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Kevin_Stewart
F5 Employee
F5 Employee

Introduction

When we talk about security, and in particular, malware defenses, we spend a lot of time focusing on the capabilities of a product or an entire security stack. We want to know what types of malware a solution covers to get a sense of how effective that solution is. But beyond that, and something that’s not always obvious, is exactly how a solution “sees” the traffic. Now I’m not talking about decryption. Clearly that needs to happen somewhere in the stack for the malware solutions to actually be useful. What I’m referring to though is how traffic actually gets TO the security stack. For an Internet-facing web application that’s usually obvious – it’s routed to an IP address, it's TCP-based, it's wrapped in TLS encryption, and it's application layer HTTP. Client browsers send a request that’s routed across the Internet, arriving at a firewall, and then transported internally to a web server, maybe passing through a load balancer, proxy server, WAF and/or DDoS solution to get there. In any case, this describes a common “reverse proxy” scenario.

But this is not the ONLY way that malware security solutions are employed. For example, in an enterprise scenario, it is just as important to apply defenses to the outbound flow for traffic leaving the network to the Internet (or perhaps other business units). But in a forward proxy, the how isn’t always as obvious. To get traffic to the security stack, SSL Orchestrator natively supports inbound and outbound flows, layer 3 (standard routing), layer 2 (bump-in-the-wire), and explicit HTTP proxy. You can also turn on WCCP, BGP, OSPF and others to enable dynamic routing, and WPAD and Proxy PAC files to enable dynamic proxying. You can deploy SSL Orchestrator inline of the traffic flow, or “on-a-stick”. You can even deploy SSL Orchestrator as a load balanced solution for greater scale, using another BIG-IP or even ECMP*. Truth be told, most other TLS visibility products only handle a small subset of those just listed.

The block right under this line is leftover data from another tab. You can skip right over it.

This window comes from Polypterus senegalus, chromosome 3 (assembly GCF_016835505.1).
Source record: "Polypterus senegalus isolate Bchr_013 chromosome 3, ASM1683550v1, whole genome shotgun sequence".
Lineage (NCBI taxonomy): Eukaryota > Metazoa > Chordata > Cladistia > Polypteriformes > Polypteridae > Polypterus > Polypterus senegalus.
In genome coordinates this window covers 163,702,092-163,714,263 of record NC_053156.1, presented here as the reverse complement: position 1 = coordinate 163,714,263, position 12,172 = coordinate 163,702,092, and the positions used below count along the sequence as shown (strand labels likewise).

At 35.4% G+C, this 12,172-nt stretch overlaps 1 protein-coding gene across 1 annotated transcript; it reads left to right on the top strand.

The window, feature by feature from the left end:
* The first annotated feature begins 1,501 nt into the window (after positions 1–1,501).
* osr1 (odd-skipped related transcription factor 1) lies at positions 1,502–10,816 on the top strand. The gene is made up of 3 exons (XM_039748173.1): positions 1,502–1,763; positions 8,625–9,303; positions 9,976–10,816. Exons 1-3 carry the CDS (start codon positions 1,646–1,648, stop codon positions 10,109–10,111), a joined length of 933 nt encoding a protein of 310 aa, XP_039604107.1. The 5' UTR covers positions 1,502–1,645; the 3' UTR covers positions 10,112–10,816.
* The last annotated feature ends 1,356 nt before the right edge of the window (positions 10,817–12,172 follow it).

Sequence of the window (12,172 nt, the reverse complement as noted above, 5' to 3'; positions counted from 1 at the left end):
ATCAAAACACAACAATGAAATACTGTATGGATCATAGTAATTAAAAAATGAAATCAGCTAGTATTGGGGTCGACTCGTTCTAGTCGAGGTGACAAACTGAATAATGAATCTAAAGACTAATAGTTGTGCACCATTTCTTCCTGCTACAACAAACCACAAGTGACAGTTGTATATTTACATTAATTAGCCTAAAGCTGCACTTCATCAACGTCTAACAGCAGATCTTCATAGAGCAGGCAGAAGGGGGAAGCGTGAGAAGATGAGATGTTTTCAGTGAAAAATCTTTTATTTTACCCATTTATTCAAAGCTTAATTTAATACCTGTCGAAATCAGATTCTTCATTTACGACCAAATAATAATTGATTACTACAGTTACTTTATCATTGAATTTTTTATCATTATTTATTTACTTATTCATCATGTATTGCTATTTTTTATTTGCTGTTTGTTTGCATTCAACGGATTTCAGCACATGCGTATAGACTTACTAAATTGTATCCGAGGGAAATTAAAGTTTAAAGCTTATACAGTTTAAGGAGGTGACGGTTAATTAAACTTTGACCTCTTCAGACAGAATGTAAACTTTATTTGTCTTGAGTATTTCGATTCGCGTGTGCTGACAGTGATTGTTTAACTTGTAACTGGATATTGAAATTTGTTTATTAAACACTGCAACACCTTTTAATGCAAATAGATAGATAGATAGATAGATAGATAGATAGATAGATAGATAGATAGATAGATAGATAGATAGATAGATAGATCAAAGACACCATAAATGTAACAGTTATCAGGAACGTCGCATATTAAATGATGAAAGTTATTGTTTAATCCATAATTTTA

But there is something I subtly didn’t mention. SSL Orchestrator supports explicit proxy for HTTP/HTTPS traffic. An explicit proxy is a type of proxy that the client is aware of and must target directly. The proxy creates a TCP connection to another server behind the firewall on the client’s behalf, usually employed when the client is not permitted to establish TCP connections to outside servers directly. This would be the proxy server settings in your browser configuration. The native HTTP explicit proxy support is fine for anything a browser needs to talk to, but there may be scenarios where a proxy server is required in an environment for other protocols. For that, the “Socket Secure” (SOCKS) protocol could be a reasonable option. SOCKS isn’t built into the SSL Orchestrator configuration, but BIG-IP has had it forever, and as you’ve no doubt heard me say a few times the flexibility of the BIG-IP platform prevails. In this article I’m going to show just how easy it is to enable a SOCKS proxy listener for SSL Orchestrator. Let’s go see what that looks like!